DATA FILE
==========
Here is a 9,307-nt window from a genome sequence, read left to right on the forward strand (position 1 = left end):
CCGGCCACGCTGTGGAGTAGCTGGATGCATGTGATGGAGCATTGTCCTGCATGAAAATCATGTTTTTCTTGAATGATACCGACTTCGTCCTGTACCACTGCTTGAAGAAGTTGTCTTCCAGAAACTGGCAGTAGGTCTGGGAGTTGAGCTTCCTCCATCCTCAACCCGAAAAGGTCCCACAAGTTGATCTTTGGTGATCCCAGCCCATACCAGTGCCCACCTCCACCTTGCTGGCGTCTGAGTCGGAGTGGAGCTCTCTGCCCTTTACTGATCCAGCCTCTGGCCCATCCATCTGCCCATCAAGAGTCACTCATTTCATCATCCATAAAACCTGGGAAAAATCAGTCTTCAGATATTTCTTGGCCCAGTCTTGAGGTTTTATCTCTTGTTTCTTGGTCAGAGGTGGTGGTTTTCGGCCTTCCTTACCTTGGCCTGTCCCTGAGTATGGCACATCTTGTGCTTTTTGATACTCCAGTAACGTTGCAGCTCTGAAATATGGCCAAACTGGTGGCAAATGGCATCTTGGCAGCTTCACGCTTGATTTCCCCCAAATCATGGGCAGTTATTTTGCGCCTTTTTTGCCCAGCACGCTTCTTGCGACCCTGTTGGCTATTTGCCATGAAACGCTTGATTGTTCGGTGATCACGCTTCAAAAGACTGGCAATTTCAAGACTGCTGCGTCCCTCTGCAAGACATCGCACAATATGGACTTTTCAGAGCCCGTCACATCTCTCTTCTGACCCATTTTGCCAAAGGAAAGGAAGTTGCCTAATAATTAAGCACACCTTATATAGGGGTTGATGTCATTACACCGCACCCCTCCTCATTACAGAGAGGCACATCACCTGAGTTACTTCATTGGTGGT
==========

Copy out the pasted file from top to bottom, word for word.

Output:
Here is a 9,307-nt window from a genome sequence, read left to right on the forward strand (position 1 = left end):
CCGGCCACGCTGTGGAGTAGCTGGATGCATGTGATGGAGCATTGTCCTGCATGAAAATCATGTTTTTCTTGAATGATACCGACTTCGTCCTGTACCACTGCTTGAAGAAGTTGTCTTCCAGAAACTGGCAGTAGGTCTGGGAGTTGAGCTTCCTCCATCCTCAACCCGAAAAGGTCCCACAAGTTGATCTTTGGTGATCCCAGCCCATACCAGTGCCCACCTCCACCTTGCTGGCGTCTGAGTCGGAGTGGAGCTCTCTGCCCTTTACTGATCCAGCCTCTGGCCCATCCATCTGCCCATCAAGAGTCACTCATTTCATCATCCATAAAACCTGGGAAAAATCAGTCTTCAGATATTTCTTGGCCCAGTCTTGAGGTTTTATCTCTTGTTTCTTGGTCAGAGGTGGTGGTTTTCGGCCTTCCTTACCTTGGCCTGTCCCTGAGTATGGCACATCTTGTGCTTTTTGATACTCCAGTAACGTTGCAGCTCTGAAATATGGCCAAACTGGTGGCAAATGGCATCTTGGCAGCTTCACGCTTGATTTCCCCCAAATCATGGGCAGTTATTTTGCGCCTTTTTTGCCCAGCACGCTTCTTGCGACCCTGTTGGCTATTTGCCATGAAACGCTTGATTGTTCGGTGATCACGCTTCAAAAGACTGGCAATTTCAAGACTGCTGCGTCCCTCTGCAAGACATCGCACAATATGGACTTTTCAGAGCCCGTCACATCTCTCTTCTGACCCATTTTGCCAAAGGAAAGGAAGTTGCCTAATAATTAAGCACACCTTATATAGGGGTTGATGTCATTACACCGCACCCCTCCTCATTACAGAGAGGCACATCACCTGAGTTACTTCATTGGTGGT